From trade shows to consumer fairs, getting the right look and feel for your exhibit is core to being noticed and hopefully increasing business. An engaging but professional look couple with enthusiastic booth staff will ensure that you are seen and remembered no matter how busy the event is. Interestingly, despite the drive to digital, events are still the second largest growth area for media spending, according to B2B Magazine’s ?2014 Marketing Outlook? study, meaning exhibition strategy remains crucial.
Custom exhibit booths can add versatility and flexibility to your event offerings, meaning you can modify the stand to different sizes (e.g. 10×10, 10×20 and 20×20) and increase or decrease your trade show footprint depending on your needs. Exhibit design companies offer a range of booth specifications to fit all requirements. Most inline or standard linear booths, which are usually 10 feet (3.05 meters) wide and 10 feet (3.05 meters) deep, are designed to be arranged in a straight line with neighbors on either side of them, leaving only the front exposed for attendees. Back wall height is usually limited to 8 feet.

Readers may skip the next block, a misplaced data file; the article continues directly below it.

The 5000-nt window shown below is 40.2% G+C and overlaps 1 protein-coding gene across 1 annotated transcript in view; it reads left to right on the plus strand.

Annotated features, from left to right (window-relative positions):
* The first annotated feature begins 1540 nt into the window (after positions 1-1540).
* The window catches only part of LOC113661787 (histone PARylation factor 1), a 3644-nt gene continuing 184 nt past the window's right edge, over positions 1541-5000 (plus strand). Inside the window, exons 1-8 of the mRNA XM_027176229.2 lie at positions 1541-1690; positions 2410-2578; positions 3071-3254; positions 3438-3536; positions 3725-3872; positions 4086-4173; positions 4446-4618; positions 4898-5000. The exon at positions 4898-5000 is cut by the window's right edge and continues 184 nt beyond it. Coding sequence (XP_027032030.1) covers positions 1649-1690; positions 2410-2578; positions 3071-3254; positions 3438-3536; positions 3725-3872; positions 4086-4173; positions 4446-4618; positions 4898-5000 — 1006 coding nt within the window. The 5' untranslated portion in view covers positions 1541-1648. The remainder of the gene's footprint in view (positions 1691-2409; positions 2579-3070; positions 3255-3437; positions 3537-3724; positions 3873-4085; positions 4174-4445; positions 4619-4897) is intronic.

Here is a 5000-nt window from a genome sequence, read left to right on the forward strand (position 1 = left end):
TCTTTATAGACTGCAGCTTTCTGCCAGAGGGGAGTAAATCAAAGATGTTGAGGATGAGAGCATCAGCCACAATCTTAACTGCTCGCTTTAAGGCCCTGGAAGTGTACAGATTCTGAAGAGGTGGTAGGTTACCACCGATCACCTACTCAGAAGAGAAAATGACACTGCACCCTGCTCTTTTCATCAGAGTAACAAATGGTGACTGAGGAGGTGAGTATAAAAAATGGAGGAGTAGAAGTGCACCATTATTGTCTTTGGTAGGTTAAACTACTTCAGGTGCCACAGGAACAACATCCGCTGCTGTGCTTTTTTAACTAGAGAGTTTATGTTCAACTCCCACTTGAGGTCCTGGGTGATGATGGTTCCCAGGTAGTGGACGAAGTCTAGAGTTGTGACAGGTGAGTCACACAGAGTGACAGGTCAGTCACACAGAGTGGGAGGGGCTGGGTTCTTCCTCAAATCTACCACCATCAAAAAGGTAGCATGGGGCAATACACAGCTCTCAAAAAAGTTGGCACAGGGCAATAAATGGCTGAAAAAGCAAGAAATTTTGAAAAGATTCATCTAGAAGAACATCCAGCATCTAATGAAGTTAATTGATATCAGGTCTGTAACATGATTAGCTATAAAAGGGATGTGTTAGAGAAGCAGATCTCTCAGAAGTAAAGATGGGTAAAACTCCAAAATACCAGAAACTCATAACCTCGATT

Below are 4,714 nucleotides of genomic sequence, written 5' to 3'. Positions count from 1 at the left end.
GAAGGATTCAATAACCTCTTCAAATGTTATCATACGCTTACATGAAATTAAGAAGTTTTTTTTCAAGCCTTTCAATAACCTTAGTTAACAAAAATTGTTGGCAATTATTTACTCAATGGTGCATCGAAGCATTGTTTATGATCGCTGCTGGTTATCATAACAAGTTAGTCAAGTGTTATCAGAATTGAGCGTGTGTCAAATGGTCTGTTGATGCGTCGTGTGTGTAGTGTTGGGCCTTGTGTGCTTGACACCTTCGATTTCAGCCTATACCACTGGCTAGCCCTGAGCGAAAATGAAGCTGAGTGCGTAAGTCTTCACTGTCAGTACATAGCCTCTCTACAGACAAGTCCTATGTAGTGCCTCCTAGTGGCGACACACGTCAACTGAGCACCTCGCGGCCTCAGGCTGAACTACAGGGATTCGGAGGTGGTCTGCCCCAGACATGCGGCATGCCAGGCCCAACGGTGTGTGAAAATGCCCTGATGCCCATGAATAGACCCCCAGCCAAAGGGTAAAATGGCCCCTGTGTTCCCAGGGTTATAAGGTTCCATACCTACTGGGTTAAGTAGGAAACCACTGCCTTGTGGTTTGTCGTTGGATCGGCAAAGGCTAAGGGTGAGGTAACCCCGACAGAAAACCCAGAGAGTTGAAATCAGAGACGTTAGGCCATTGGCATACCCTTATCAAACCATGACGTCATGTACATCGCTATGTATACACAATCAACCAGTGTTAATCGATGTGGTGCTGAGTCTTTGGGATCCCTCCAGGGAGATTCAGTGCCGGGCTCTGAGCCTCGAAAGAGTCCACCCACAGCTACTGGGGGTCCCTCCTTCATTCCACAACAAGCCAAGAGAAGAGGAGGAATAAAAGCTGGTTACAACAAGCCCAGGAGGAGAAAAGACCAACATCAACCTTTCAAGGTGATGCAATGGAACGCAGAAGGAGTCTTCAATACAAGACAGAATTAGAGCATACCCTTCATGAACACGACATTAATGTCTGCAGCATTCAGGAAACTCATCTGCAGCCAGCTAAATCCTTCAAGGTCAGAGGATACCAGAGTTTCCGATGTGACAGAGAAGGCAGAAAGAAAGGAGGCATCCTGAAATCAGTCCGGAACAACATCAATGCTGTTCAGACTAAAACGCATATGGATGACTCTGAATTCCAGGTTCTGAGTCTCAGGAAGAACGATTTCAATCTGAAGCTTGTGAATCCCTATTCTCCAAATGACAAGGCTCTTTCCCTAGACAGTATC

Perimeter booths are similar, except that they back to a perimeter wall of the exhibition facility rather than to another exhibiting neighbor and the typical maximum back wall height is taller at 12 feet (3.66 meters). Booths exposed on all four sides to aisles are called island booths and are typically 20 feet x 20 feet (6.10 meters by 6.10 meters), but can be larger and can be configured differently. Maximum height for these booths is 16 to 20 feet including signage. These make for effective custom trade show exhibits.
Custom exhibit booths are complemented by graphics. Long-range graphics should be placed as high as possible, medium-range graphics at eye level, and short-range graphics should be placed 5 to 6 feet from the floor. A good design tip is to ensure that 40% of your graphics use white space. This creates a cleaner design and a more pleasing look for visitors. Avoid too many states images; think of creating movement and interest with your graphics, just like they do on billboards.
Once you have the design right, you need to consider what you are going to do at the booth. Think of creative ways to draw in the foot traffic, while still maintaining a professional approach. Gimmicky techniques can back-fire. Above all, ensure that booth staff are trained and motivated to engage meaningful, courteously and sincerely with all visitors to the booth. No matter what look or feel you create with your custom exhibit booths, the wrong staff can undermine it and drive visitors away.